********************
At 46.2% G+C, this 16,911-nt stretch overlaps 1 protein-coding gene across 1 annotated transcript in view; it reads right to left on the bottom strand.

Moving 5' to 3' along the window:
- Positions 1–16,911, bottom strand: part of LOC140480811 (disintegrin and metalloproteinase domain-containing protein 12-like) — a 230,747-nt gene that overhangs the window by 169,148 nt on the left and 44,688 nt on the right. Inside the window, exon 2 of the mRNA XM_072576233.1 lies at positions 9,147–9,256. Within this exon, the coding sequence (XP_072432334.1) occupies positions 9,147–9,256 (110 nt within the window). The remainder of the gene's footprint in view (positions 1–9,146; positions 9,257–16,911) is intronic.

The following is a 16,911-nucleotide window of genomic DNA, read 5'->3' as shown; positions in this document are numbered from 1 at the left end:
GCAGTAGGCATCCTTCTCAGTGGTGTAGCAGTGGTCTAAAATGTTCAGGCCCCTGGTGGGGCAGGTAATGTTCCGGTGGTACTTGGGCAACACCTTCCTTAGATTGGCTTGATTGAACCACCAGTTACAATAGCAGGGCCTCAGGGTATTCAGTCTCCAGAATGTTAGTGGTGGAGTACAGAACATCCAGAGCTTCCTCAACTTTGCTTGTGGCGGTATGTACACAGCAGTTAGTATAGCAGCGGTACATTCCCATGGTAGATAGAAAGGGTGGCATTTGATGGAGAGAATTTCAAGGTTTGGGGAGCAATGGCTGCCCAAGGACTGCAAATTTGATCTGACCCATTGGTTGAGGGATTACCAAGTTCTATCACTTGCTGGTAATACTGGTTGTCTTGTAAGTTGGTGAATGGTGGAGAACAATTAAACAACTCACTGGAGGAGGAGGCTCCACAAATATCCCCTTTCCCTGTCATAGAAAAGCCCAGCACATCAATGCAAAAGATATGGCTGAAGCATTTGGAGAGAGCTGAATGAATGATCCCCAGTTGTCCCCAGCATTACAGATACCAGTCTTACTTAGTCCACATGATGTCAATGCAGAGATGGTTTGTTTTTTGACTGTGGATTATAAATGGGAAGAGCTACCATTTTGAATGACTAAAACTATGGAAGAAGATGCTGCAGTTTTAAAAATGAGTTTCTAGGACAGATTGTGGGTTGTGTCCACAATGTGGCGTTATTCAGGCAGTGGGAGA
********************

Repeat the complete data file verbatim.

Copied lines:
At 46.2% G+C, this 16,911-nt stretch overlaps 1 protein-coding gene across 1 annotated transcript in view; it reads right to left on the bottom strand.

Moving 5' to 3' along the window:
- Positions 1–16,911, bottom strand: part of LOC140480811 (disintegrin and metalloproteinase domain-containing protein 12-like) — a 230,747-nt gene that overhangs the window by 169,148 nt on the left and 44,688 nt on the right. Inside the window, exon 2 of the mRNA XM_072576233.1 lies at positions 9,147–9,256. Within this exon, the coding sequence (XP_072432334.1) occupies positions 9,147–9,256 (110 nt within the window). The remainder of the gene's footprint in view (positions 1–9,146; positions 9,257–16,911) is intronic.

The following is a 16,911-nucleotide window of genomic DNA, read 5'->3' as shown; positions in this document are numbered from 1 at the left end:
GCAGTAGGCATCCTTCTCAGTGGTGTAGCAGTGGTCTAAAATGTTCAGGCCCCTGGTGGGGCAGGTAATGTTCCGGTGGTACTTGGGCAACACCTTCCTTAGATTGGCTTGATTGAACCACCAGTTACAATAGCAGGGCCTCAGGGTATTCAGTCTCCAGAATGTTAGTGGTGGAGTACAGAACATCCAGAGCTTCCTCAACTTTGCTTGTGGCGGTATGTACACAGCAGTTAGTATAGCAGCGGTACATTCCCATGGTAGATAGAAAGGGTGGCATTTGATGGAGAGAATTTCAAGGTTTGGGGAGCAATGGCTGCCCAAGGACTGCAAATTTGATCTGACCCATTGGTTGAGGGATTACCAAGTTCTATCACTTGCTGGTAATACTGGTTGTCTTGTAAGTTGGTGAATGGTGGAGAACAATTAAACAACTCACTGGAGGAGGAGGCTCCACAAATATCCCCTTTCCCTGTCATAGAAAAGCCCAGCACATCAATGCAAAAGATATGGCTGAAGCATTTGGAGAGAGCTGAATGAATGATCCCCAGTTGTCCCCAGCATTACAGATACCAGTCTTACTTAGTCCACATGATGTCAATGCAGAGATGGTTTGTTTTTTGACTGTGGATTATAAATGGGAAGAGCTACCATTTTGAATGACTAAAACTATGGAAGAAGATGCTGCAGTTTTAAAAATGAGTTTCTAGGACAGATTGTGGGTTGTGTCCACAATGTGGCGTTATTCAGGCAGTGGGAGA